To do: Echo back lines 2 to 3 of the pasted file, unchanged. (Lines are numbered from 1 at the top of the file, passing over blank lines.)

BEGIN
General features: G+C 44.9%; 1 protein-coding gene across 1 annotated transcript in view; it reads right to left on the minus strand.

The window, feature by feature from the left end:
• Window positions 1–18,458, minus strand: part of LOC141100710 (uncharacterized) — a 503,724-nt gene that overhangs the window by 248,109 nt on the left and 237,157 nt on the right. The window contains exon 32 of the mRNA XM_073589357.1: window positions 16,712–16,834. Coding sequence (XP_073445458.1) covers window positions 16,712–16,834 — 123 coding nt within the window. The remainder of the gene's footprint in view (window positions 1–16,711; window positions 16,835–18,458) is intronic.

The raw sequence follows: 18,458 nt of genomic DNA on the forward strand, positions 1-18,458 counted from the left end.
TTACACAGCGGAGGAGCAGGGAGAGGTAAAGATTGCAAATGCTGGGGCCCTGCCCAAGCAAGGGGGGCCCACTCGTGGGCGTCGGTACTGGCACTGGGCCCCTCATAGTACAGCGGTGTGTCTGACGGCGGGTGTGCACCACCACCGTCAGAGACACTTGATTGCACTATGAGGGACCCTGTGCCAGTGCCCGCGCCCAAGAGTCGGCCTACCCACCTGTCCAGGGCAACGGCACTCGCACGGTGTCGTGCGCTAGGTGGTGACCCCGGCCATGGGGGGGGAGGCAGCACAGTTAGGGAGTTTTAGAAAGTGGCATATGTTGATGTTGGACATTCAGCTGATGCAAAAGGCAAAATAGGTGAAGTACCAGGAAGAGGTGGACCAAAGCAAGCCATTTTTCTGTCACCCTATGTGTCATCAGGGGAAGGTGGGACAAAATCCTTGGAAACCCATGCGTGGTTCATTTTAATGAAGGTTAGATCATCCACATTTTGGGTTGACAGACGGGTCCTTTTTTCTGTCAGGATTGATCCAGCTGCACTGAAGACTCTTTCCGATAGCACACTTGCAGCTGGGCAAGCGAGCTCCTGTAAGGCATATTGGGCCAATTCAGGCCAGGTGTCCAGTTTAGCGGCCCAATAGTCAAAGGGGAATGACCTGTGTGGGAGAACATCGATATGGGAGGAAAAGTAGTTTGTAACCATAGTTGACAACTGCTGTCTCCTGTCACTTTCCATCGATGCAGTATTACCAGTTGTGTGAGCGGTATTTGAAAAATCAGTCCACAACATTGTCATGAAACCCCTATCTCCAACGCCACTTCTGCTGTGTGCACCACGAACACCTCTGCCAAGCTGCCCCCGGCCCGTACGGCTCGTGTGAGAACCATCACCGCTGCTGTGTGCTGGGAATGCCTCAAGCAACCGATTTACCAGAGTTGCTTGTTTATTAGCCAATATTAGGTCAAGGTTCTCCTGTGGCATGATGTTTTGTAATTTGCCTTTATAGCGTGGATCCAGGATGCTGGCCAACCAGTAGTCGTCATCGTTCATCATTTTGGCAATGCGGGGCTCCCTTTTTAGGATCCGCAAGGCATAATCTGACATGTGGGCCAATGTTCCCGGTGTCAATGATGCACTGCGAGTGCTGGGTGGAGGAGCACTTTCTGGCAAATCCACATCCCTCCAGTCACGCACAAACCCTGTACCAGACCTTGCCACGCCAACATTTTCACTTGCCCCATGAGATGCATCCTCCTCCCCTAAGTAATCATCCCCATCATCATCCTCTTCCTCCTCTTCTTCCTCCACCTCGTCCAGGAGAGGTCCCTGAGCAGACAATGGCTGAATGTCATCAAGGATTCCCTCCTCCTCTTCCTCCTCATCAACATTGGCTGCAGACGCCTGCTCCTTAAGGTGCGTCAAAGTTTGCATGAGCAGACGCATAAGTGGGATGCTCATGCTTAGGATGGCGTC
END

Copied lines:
The window, feature by feature from the left end:
• Window positions 1–18,458, minus strand: part of LOC141100710 (uncharacterized) — a 503,724-nt gene that overhangs the window by 248,109 nt on the left and 237,157 nt on the right. The window contains exon 32 of the mRNA XM_073589357.1: window positions 16,712–16,834. Coding sequence (XP_073445458.1) covers window positions 16,712–16,834 — 123 coding nt within the window. The remainder of the gene's footprint in view (window positions 1–16,711; window positions 16,835–18,458) is intronic.